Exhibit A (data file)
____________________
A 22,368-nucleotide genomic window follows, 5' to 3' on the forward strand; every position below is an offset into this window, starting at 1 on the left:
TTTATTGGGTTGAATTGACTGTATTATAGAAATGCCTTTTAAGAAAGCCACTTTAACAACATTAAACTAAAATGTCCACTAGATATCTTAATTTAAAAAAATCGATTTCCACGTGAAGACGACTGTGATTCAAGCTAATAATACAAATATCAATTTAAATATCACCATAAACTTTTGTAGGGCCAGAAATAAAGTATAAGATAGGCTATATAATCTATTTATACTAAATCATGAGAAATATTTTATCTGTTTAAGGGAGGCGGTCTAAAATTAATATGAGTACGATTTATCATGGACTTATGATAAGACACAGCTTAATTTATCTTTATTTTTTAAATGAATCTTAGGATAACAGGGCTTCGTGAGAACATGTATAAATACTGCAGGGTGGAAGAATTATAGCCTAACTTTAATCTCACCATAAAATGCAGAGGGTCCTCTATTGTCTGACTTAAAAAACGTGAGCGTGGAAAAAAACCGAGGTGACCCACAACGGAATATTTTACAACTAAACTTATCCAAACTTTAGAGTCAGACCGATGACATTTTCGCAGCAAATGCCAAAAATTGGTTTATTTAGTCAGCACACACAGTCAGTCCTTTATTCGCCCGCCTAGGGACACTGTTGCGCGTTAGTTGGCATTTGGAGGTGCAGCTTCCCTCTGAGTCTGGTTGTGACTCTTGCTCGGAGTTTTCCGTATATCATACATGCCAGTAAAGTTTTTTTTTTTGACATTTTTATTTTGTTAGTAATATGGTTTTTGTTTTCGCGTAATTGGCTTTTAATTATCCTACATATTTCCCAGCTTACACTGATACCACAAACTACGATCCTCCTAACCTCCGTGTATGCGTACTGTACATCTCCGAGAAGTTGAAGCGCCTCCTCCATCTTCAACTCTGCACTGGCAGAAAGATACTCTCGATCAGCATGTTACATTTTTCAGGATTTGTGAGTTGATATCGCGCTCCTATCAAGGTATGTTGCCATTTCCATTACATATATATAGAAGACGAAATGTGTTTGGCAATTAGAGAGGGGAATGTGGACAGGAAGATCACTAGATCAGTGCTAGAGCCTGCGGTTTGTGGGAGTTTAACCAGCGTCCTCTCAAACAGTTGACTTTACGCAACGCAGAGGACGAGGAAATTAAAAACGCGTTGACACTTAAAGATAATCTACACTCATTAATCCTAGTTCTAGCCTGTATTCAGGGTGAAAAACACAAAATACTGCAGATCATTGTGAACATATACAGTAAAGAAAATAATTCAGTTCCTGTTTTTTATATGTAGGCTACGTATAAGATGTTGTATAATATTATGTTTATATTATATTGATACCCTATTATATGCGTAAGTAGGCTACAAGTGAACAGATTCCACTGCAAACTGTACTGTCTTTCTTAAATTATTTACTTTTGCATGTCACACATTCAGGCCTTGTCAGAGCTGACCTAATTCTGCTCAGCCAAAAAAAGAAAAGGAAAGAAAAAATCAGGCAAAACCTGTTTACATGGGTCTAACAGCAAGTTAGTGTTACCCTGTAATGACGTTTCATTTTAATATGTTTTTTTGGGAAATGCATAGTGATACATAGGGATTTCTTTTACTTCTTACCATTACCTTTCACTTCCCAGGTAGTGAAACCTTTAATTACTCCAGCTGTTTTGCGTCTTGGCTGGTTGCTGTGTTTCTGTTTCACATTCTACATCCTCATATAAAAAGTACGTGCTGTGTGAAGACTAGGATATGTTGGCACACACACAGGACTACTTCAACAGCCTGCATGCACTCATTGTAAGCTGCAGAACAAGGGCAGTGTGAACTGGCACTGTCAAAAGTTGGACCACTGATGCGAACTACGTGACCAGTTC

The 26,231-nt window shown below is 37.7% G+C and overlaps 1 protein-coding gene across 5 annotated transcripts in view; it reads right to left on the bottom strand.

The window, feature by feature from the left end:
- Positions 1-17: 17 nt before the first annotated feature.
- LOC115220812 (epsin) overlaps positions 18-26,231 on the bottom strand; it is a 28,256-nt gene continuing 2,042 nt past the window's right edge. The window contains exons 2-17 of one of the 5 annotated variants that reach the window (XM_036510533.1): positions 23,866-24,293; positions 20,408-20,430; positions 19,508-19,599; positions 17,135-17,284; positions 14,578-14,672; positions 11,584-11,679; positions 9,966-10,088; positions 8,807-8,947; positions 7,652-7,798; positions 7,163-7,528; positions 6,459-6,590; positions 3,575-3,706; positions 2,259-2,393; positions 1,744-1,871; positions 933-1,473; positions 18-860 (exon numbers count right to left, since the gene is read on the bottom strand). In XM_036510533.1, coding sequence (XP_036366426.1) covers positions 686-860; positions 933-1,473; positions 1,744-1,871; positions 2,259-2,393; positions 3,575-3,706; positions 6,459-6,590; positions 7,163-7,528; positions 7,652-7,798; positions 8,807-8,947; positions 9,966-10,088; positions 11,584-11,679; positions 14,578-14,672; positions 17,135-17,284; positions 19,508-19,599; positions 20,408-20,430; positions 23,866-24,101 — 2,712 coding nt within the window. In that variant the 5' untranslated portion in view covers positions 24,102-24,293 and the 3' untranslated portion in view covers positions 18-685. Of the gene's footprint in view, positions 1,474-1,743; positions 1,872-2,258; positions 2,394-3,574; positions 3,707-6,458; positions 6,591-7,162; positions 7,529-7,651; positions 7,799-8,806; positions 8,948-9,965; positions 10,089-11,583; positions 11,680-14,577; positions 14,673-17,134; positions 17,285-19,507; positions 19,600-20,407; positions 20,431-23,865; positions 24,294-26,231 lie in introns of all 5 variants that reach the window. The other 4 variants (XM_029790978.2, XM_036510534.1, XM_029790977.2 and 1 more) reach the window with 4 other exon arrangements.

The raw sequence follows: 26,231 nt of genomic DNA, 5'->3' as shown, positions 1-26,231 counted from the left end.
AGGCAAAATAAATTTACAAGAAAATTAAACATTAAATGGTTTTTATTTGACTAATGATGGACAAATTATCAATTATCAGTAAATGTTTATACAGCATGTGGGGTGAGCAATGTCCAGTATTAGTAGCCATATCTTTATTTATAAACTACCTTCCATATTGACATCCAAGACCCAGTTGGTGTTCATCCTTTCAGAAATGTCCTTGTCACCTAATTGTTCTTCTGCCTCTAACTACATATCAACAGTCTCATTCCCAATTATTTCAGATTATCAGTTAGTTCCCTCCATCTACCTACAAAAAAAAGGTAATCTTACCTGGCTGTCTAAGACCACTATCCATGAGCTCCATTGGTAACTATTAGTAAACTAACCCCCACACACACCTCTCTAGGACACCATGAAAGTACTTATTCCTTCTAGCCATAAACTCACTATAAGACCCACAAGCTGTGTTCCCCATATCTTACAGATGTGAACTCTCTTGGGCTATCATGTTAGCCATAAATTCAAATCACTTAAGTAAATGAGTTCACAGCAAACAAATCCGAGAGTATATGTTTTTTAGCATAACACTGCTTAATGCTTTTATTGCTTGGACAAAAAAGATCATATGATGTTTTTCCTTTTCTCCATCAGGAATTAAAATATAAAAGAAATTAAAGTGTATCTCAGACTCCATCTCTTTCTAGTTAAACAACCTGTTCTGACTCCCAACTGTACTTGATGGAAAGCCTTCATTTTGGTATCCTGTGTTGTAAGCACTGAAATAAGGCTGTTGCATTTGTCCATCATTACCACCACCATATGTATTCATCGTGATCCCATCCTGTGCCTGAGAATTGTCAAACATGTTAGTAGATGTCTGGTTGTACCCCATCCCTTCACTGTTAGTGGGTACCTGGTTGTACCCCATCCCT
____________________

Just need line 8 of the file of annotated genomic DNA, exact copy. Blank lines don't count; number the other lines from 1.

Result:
AGGCAAAATAAATTTACAAGAAAATTAAACATTAAATGGTTTTTATTTGACTAATGATGGACAAATTATCAATTATCAGTAAATGTTTATACAGCATGTGGGGTGAGCAATGTCCAGTATTAGTAGCCATATCTTTATTTATAAACTACCTTCCATATTGACATCCAAGACCCAGTTGGTGTTCATCCTTTCAGAAATGTCCTTGTCACCTAATTGTTCTTCTGCCTCTAACTACATATCAACAGTCTCATTCCCAATTATTTCAGATTATCAGTTAGTTCCCTCCATCTACCTACAAAAAAAAGGTAATCTTACCTGGCTGTCTAAGACCACTATCCATGAGCTCCATTGGTAACTATTAGTAAACTAACCCCCACACACACCTCTCTAGGACACCATGAAAGTACTTATTCCTTCTAGCCATAAACTCACTATAAGACCCACAAGCTGTGTTCCCCATATCTTACAGATGTGAACTCTCTTGGGCTATCATGTTAGCCATAAATTCAAATCACTTAAGTAAATGAGTTCACAGCAAACAAATCCGAGAGTATATGTTTTTTAGCATAACACTGCTTAATGCTTTTATTGCTTGGACAAAAAAGATCATATGATGTTTTTCCTTTTCTCCATCAGGAATTAAAATATAAAAGAAATTAAAGTGTATCTCAGACTCCATCTCTTTCTAGTTAAACAACCTGTTCTGACTCCCAACTGTACTTGATGGAAAGCCTTCATTTTGGTATCCTGTGTTGTAAGCACTGAAATAAGGCTGTTGCATTTGTCCATCATTACCACCACCATATGTATTCATCGTGATCCCATCCTGTGCCTGAGAATTGTCAAACATGTTAGTAGATGTCTGGTTGTACCCCATCCCTTCACTGTTAGTGGGTACCTGGTTGTACCCCATCCCT